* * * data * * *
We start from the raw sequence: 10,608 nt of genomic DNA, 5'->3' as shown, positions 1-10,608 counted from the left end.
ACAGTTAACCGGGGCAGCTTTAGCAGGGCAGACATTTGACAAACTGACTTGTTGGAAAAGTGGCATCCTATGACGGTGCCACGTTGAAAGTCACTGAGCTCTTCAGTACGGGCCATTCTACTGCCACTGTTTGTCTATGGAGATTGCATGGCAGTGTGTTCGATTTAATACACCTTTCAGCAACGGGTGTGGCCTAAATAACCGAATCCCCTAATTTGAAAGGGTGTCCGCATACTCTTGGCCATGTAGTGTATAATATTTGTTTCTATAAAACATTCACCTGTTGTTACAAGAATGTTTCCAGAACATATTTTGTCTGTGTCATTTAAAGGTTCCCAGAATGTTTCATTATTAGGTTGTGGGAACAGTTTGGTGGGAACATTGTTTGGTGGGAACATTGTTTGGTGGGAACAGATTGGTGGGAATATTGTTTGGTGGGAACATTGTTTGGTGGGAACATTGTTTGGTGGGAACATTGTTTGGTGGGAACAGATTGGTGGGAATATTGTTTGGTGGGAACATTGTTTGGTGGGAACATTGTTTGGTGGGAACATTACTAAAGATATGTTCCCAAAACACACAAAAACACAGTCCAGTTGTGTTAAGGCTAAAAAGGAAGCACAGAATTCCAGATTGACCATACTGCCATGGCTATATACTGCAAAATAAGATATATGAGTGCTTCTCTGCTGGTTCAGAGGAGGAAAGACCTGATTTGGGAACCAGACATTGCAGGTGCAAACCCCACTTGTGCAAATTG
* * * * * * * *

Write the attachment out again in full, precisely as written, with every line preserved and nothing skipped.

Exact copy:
We start from the raw sequence: 10,608 nt of genomic DNA, 5'->3' as shown, positions 1-10,608 counted from the left end.
ACAGTTAACCGGGGCAGCTTTAGCAGGGCAGACATTTGACAAACTGACTTGTTGGAAAAGTGGCATCCTATGACGGTGCCACGTTGAAAGTCACTGAGCTCTTCAGTACGGGCCATTCTACTGCCACTGTTTGTCTATGGAGATTGCATGGCAGTGTGTTCGATTTAATACACCTTTCAGCAACGGGTGTGGCCTAAATAACCGAATCCCCTAATTTGAAAGGGTGTCCGCATACTCTTGGCCATGTAGTGTATAATATTTGTTTCTATAAAACATTCACCTGTTGTTACAAGAATGTTTCCAGAACATATTTTGTCTGTGTCATTTAAAGGTTCCCAGAATGTTTCATTATTAGGTTGTGGGAACAGTTTGGTGGGAACATTGTTTGGTGGGAACATTGTTTGGTGGGAACAGATTGGTGGGAATATTGTTTGGTGGGAACATTGTTTGGTGGGAACATTGTTTGGTGGGAACATTGTTTGGTGGGAACAGATTGGTGGGAATATTGTTTGGTGGGAACATTGTTTGGTGGGAACATTGTTTGGTGGGAACATTACTAAAGATATGTTCCCAAAACACACAAAAACACAGTCCAGTTGTGTTAAGGCTAAAAAGGAAGCACAGAATTCCAGATTGACCATACTGCCATGGCTATATACTGCAAAATAAGATATATGAGTGCTTCTCTGCTGGTTCAGAGGAGGAAAGACCTGATTTGGGAACCAGACATTGCAGGTGCAAACCCCACTTGTGCAAATTG